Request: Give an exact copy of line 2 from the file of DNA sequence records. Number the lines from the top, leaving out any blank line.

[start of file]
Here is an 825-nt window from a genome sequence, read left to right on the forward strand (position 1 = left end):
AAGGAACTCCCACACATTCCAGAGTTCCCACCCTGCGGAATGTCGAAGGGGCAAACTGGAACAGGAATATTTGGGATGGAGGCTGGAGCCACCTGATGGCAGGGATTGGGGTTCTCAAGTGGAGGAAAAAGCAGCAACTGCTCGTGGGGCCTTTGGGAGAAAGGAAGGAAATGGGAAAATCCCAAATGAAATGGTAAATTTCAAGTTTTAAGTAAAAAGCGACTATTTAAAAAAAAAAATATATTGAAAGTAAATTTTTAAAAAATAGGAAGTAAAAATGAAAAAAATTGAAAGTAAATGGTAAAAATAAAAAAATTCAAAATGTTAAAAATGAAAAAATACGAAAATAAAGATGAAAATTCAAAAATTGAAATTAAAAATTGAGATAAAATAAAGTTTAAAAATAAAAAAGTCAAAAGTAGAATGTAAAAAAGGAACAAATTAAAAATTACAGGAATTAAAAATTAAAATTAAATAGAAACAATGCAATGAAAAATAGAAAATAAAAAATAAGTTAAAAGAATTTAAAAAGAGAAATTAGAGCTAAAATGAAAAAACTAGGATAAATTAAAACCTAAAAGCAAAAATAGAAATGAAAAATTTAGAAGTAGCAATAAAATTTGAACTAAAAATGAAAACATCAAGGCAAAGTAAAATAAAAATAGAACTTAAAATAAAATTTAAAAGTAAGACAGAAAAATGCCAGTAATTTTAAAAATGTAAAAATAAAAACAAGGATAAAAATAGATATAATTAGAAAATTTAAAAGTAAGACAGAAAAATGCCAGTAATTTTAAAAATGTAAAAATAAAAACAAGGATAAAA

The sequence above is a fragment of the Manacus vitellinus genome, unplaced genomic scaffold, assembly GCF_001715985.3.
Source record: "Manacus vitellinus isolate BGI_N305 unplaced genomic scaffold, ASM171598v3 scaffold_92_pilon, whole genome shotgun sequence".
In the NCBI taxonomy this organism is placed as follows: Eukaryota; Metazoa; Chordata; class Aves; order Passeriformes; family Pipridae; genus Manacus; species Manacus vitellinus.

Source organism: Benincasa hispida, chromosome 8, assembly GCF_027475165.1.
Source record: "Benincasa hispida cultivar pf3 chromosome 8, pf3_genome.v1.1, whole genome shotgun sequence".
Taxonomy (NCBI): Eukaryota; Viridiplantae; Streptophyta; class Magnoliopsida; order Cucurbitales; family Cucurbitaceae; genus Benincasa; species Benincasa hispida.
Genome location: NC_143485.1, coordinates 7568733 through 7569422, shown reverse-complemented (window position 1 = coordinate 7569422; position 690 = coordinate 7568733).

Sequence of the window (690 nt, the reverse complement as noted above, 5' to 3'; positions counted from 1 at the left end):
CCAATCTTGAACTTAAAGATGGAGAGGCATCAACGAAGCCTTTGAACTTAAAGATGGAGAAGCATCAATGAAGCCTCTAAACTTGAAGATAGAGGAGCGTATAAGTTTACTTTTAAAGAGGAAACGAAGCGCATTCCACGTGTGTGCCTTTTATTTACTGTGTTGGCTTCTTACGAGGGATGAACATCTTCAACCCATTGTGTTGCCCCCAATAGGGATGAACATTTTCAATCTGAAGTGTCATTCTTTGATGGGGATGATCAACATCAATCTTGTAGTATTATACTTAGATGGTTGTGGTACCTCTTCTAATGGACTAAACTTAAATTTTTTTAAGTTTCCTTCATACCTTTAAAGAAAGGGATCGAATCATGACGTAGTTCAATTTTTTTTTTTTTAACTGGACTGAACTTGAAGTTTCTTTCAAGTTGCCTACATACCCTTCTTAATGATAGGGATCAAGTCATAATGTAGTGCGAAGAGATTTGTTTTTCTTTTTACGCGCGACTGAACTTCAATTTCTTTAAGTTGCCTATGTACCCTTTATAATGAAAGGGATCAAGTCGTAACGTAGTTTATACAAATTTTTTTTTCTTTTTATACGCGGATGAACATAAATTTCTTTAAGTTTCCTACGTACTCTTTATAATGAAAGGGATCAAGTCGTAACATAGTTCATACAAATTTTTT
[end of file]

AAGGAACTCCCACACATTCCAGAGTTCCCACCCTGCGGAATGTCGAAGGGGCAAACTGGAACAGGAATATTTGGGATGGAGGCTGGAGCCACCTGATGGCAGGGATTGGGGTTCTCAAGTGGAGGAAAAAGCAGCAACTGCTCGTGGGGCCTTTGGGAGAAAGGAAGGAAATGGGAAAATCCCAAATGAAATGGTAAATTTCAAGTTTTAAGTAAAAAGCGACTATTTAAAAAAAAAAATATATTGAAAGTAAATTTTTAAAAAATAGGAAGTAAAAATGAAAAAAATTGAAAGTAAATGGTAAAAATAAAAAAATTCAAAATGTTAAAAATGAAAAAATACGAAAATAAAGATGAAAATTCAAAAATTGAAATTAAAAATTGAGATAAAATAAAGTTTAAAAATAAAAAAGTCAAAAGTAGAATGTAAAAAAGGAACAAATTAAAAATTACAGGAATTAAAAATTAAAATTAAATAGAAACAATGCAATGAAAAATAGAAAATAAAAAATAAGTTAAAAGAATTTAAAAAGAGAAATTAGAGCTAAAATGAAAAAACTAGGATAAATTAAAACCTAAAAGCAAAAATAGAAATGAAAAATTTAGAAGTAGCAATAAAATTTGAACTAAAAATGAAAACATCAAGGCAAAGTAAAATAAAAATAGAACTTAAAATAAAATTTAAAAGTAAGACAGAAAAATGCCAGTAATTTTAAAAATGTAAAAATAAAAACAAGGATAAAAATAGATATAATTAGAAAATTTAAAAGTAAGACAGAAAAATGCCAGTAATTTTAAAAATGTAAAAATAAAAACAAGGATAAAA